Winning the war of perception - Analysis | The Star Online

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Winning the war of perception


IT is apparent by now that Datuk Seri Najib Tun Razak’s White House visit went far better than expected.

The video footage and photographs of Najib and US President Donald Trump were all over the news portals and social media by late Tuesday Malaysian time.

From their double-clasp handshake to their body language, both leaders looked equally pleased to be meeting again after their last encounter, which was at a golf course.

A picture, as they say, speaks a thousand words and made for rather powerful optics back home.

Najib’s White House meeting has taken the wind out of his detractors’ sails. Pakatan Harapan had pulled out all the stops to undermine the Washington, DC, trip weeks before it took place.

There was a steady stream of bad publicity and sensational news reports to denounce the meeting.

Back home, the attacks ranged from saying that the White House invitation was no big deal, to outlandish claims that Najib is a “wanted man” in the United States.

There were even claims that, as a result of the visit, Malaysia would become a puppet of the United States.

The Pakatan campaign suggests that they do not quite understand the way politics has shifted on Capitol Hill with Trump in the Oval Office.

It also suggests that the visit meant much more to the Opposition than they cared to admit.

Their plan was to undermine the meeting’s value and keep the 1MDB campaign alive until the polls.

Pakatan had zeroed in on Najib and 1MDB as the ticket to winning the next general election.

They have managed to dent Najib’s image, but the 1MDB fire is not burning like before and surveys have shown that the majority of voters are tired of this complicated story.

“The Opposition is way off the mark. They say we are a pariah state, that nobody wants to have anything to do with us.

“But our Prime Minister is standing shoulder-to-shoulder with President Trump.

“I remember a certain leader saying he (Najib) would be arrested if he went to America.

“The problem is that they like to create crazy stories,” said Minister in the Prime Minister’s Department Datuk Seri Abdul Rahman Dahlan.

Gerakan Youth politician Ivanpal S. Grewal said: “There have been so many spurious attacks on this visit. There are leaders out there who want a White House meeting but cannot get it. It’s a coveted meeting.”

There was no denying that Najib wanted to show that despite everything the Opposition has said in the last few years, he is welcomed at the Oval Office.

Najib’s jet touched down at the US military airbase near Washington, DC, on a crisp and cool morning. News of the death of the Sultan of Kedah had reached him by then.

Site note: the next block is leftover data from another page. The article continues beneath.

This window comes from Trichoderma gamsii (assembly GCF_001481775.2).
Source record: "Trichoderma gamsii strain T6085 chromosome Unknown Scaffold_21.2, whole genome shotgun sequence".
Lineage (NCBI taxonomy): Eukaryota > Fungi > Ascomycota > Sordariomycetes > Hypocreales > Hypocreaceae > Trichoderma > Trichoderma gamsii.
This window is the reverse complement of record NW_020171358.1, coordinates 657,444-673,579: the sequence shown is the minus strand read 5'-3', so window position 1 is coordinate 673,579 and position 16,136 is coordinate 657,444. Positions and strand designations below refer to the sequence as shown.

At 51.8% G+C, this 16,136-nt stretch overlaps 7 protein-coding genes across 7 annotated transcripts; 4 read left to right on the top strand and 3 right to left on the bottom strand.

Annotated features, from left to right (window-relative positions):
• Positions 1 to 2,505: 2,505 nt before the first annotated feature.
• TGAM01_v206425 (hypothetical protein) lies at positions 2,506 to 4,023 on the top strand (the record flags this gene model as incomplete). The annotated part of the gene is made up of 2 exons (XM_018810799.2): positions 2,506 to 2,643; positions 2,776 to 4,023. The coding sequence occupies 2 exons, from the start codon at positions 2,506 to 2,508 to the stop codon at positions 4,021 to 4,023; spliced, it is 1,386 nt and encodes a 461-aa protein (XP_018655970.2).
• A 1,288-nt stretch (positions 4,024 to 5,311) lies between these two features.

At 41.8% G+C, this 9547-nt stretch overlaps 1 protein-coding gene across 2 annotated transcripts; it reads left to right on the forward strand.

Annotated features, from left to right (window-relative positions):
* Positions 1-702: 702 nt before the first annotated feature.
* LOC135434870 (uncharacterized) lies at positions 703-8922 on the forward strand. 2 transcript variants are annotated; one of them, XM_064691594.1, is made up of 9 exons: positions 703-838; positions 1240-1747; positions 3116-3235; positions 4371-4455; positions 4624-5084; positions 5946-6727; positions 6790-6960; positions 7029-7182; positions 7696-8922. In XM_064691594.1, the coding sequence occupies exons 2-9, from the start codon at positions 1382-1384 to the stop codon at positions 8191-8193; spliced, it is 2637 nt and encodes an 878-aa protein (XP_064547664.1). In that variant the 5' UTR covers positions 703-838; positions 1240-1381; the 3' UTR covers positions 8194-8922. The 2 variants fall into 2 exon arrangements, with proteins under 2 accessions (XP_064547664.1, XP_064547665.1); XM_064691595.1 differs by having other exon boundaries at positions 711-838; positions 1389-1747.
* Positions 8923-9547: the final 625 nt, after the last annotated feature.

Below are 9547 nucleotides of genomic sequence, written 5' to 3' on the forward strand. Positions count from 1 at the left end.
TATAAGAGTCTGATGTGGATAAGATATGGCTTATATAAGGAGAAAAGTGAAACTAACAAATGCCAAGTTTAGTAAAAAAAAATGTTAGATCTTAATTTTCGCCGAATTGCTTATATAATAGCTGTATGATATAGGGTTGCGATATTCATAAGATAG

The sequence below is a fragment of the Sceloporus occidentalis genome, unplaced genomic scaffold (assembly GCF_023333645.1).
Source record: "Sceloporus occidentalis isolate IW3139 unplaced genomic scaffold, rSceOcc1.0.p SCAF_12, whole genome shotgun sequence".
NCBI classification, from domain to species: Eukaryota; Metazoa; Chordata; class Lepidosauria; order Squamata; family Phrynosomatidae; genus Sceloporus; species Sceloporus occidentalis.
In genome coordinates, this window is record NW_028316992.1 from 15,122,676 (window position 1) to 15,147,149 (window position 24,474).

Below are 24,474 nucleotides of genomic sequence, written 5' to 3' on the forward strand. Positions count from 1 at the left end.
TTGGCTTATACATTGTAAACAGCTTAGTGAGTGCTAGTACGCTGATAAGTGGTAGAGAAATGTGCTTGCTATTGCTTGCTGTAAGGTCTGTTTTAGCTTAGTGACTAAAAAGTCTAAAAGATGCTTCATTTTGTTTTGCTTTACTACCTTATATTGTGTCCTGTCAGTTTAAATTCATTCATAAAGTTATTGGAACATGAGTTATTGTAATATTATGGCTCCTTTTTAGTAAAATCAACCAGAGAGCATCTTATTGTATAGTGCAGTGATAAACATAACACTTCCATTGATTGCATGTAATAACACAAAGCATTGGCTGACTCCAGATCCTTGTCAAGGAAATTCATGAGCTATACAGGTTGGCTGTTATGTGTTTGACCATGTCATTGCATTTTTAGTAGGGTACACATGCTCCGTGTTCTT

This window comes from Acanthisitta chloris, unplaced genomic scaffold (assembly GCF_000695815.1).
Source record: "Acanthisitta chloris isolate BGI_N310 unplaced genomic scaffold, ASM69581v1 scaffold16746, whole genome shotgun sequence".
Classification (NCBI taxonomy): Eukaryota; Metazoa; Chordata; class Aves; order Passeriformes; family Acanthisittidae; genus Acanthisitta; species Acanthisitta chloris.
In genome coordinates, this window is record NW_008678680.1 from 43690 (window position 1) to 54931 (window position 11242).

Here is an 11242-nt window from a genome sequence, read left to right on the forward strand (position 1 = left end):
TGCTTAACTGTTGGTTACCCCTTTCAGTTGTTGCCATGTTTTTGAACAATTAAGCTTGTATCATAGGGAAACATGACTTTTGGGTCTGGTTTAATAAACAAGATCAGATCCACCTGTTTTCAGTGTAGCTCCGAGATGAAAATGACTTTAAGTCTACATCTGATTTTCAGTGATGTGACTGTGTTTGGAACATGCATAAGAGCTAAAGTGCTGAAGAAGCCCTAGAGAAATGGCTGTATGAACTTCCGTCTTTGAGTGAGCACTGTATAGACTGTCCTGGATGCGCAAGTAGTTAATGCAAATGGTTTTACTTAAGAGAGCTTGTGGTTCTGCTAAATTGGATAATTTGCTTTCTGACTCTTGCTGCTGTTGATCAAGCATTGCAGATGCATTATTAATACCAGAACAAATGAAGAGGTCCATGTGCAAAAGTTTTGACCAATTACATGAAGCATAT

Despite being a generation apart, Najib had formed a rather special bond with Almarhum Sultan Abdul Halim Mu’ad­zam Shah during the latter’s kingship.

There was no doubt that the former King was terribly fond of Najib and moments after reaching his hotel, Najib was surfing the Bernama website for reports on the Sultan’s passing.

The White House visit started out on a rather sad note.

America, too, was marking a day of remembrance for the Sept 11 tragedy while further south, Americans were struggling to recover from what has been described as the hurricane of the century.

But Najib arrived with a clear agenda on trade, investments and bilateral ties.

This was a meticulously planned trip. Even his choice of hotel – Trump International Hotel – was not a coincidence.

His statement outlining his thoughts about the visit was published the day before his arrival in The Hill, a political website with a following among US lawmakers and those in the White House.

He pressed the right buttons in the article, touching on their shared history as trade partners.

He stressed Malaysia’s commitment to counter violent extremism and terror attacks, which he followed up on during his meetings with the US side.

The opposition parties had launched a war of perception against Najib and it was played out on the world stage.

They did damage, although they did not quite achieve what they wanted.

“As far as we are concerned, the Department of Justice investigation (into 1MDB) is still on, the White House officials have said it is independent of the visit,” said PKR vice-president Shamsul Iskandar.

But, said Abdul Rahman, the White House visit has allowed Najib to reset the perception of what the Opposition has been saying about him and his Government.

That does not mean his detractors have given up because by yesterday morning, a fake photograph, doctored to show Najib kissing the hand of his host, was circulating on WhatsApp.

The picture was actually a collage of two images – an old picture of Najib kissing his mother’s hand superimposed on an actual picture from the Trump-Najib meeting.

The perception war – on both sides – will grow fiercer towards the general election.

Najib , Trump , White House , Pakatan

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